Izzy Bird, customs of the country
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Izzy Bird, cucumbers and horses


From her yadoya in Shingoji, Isabella witnesses a small procession walk past the house, “consisting of a decorated palanquin, carried and followed by priests, with capes and stoles over crimson chasubles and white cassocks. This ark, they said, contained papers inscribed with the names of people and the evils they feared, and the priests were carrying the papers to throw in the river.”

So maybe that’s a tradition to revive this weekend? Couldn’t hurt.

After her night there, Isabella takes a boat to Kubota, which as far as I can tell, is essentially what we now call Akita.* It’s a good-sized city of 36,000 people. Ito takes her for “foreign food, ”which is a good beef-steak, an excellent curry, cucumbers**, and foreign salt and mustard. It was a meal she needed.


During the next few days, she visits a hospital, where the “odour of carbolic acid pervades…there were spray producers enough to satisfy Dr. Lister!” She also visits the Normal school, which is where teachers are taught how to teach.*** The approves of the natural science curriculum, which uses Ganot’s Physics as its text.

“My next visit was to a factory of handloom silk weavers, where 180 hands, half to them women, are employed. These new industrial openings for respectable employment for women and girls are very important and tend in the direction of a much-needed social reform.”


(The photo above is from 1910ish but you get the idea.)

“On the whole, I like Kubota better than any other Japanese town, perhaps because it is so completely Japanese and has no air of having seen better days….I have become quite used to Japanese life, and think that I learn more about it in traveling in this solitary way than I should otherwise.”

*Kubota was the name of the castle that once stood in the center of what’s now Akita. I think.

** naturally

*** the SUNY school where I taught and my husband teaches started as a Normal school.



Isabella is stuck in Akita/Kubota because the rain “is so ceaseless as to be truly ‘a plague of immoderate rain and waters.’” Others arriving at the yadoya have tales of impassable roads and washed-away bridges. She and Ito are staying put until it improves.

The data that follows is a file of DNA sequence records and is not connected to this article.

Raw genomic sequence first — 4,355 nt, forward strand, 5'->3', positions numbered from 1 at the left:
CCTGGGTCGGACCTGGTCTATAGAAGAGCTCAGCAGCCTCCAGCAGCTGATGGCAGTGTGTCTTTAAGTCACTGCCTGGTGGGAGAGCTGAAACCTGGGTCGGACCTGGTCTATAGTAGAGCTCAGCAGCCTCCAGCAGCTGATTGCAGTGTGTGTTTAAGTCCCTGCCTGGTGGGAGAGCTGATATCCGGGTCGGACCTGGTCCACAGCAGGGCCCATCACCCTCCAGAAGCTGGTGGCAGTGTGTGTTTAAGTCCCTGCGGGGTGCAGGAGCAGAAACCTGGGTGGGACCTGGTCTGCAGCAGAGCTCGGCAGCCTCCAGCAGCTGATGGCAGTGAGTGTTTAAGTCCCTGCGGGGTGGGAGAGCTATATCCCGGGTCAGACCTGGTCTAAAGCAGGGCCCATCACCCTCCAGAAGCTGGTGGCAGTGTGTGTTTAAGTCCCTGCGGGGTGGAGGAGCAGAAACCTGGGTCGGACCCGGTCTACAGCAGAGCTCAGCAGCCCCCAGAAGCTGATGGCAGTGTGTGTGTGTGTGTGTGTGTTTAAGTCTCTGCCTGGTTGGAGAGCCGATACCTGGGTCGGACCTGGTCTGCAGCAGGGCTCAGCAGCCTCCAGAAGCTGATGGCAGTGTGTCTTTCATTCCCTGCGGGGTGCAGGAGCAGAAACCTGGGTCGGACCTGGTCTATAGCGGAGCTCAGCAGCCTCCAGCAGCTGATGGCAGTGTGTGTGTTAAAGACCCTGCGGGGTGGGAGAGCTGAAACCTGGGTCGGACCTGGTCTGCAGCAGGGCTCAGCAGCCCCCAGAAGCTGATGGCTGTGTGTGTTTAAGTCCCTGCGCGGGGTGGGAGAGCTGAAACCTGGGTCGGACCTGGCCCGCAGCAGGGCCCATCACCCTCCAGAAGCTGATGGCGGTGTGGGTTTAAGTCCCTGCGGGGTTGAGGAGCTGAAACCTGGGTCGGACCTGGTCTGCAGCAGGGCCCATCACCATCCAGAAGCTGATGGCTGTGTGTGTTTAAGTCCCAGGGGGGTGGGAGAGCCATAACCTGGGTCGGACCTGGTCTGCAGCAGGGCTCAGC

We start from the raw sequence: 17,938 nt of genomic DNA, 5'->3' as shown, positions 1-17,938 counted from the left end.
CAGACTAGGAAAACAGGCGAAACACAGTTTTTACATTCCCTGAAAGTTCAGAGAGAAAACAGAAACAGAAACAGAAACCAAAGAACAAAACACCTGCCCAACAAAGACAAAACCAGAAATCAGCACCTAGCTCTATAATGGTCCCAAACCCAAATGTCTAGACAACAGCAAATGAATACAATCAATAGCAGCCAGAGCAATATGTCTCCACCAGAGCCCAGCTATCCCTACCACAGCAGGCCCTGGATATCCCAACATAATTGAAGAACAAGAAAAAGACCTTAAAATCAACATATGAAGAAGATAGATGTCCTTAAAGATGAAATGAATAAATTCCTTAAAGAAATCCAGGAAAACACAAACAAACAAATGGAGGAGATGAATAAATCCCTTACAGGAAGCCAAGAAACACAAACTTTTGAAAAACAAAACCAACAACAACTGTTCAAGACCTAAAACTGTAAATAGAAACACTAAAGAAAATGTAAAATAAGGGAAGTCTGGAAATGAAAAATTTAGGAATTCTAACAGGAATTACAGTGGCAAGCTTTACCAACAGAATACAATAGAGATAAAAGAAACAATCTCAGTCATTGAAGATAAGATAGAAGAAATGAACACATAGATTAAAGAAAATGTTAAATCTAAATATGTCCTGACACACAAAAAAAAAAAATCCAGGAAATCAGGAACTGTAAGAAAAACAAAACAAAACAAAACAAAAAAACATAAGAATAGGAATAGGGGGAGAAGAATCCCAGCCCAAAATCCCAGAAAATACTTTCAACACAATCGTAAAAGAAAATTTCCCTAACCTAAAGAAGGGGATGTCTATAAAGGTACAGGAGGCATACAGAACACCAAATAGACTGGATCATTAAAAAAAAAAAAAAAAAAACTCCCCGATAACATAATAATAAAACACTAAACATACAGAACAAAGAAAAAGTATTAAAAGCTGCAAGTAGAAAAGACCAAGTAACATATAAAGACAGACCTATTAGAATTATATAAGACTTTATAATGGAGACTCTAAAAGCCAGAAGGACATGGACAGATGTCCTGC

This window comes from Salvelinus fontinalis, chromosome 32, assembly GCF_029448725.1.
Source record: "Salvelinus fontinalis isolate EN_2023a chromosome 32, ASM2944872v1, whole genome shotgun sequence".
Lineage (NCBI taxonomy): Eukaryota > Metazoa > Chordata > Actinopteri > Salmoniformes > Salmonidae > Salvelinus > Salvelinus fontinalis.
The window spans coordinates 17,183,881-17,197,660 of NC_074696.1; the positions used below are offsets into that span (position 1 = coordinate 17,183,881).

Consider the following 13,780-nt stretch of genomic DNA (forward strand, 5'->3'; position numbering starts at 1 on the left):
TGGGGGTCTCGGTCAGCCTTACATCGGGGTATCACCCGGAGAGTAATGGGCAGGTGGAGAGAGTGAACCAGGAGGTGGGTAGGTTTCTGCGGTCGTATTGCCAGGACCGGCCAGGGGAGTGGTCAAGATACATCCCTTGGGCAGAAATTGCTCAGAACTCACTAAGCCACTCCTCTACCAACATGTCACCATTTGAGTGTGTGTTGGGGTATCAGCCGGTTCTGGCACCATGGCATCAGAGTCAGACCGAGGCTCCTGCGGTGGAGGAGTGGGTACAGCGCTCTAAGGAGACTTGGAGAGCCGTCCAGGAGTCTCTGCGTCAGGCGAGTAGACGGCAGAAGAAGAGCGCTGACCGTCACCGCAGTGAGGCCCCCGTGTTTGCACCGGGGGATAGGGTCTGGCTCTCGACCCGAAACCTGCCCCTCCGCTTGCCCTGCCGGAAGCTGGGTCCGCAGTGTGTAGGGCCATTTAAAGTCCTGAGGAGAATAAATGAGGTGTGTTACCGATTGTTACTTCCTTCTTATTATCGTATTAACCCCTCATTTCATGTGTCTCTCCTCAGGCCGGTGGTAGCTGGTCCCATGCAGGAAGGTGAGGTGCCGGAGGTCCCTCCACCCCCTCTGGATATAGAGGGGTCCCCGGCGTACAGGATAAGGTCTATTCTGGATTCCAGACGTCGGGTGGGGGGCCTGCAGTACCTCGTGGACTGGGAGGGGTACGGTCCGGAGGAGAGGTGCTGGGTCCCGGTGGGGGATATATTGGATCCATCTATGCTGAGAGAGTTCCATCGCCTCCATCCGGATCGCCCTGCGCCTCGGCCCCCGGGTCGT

She’s taking this time to write a bit about Ito. While her observations go into great detail,* a couple of sentences stand out:

“He is never late, never dawdles, never goes out in the evenings except on errands for me, never touches sake, is never disobedient, never requires to be told the same thing twice, is always within hearing, has a good deal of tact as to what he repeats, and all with an undisguised view of his own interest.”

Most of his wages are sent to his mom, a widow, and the remainder is spent on sweets, tobacco, and “the luxury of frequent shampooing.”

His strongest feeling, Isabella thinks, is his patriotism. “I never met with such a boastful display of it, except in a Scotchman or an American.”

She also has some words to say about Japanese horses:

“I have now ridden, or rather sat, upon 76 horses, all horrible. They all stumble. The loins of some are higher than their shoulders, so that one slips forwards, and the back-bones of all are ridgy. Their hind feet grow into points which turn up, and their hind legs all turn outwards, like those of a cat, from carrying heavy burdens at an early age. The same thing gives them a roll in their gait, which is increased by their awkward shoes.”

However, “they are neither kicked nor beaten, not threatened in rough tones, and when they die they are decently buried, and have stones placed over their graves.”

Tomorrow, btw, we’ll still be in Kubota BUT there will be a wedding to attend.

* short version: He doesn’t hesitate to “squeeze” a little out of Isabella but nothing to egregious and she could have done worse in a guide.


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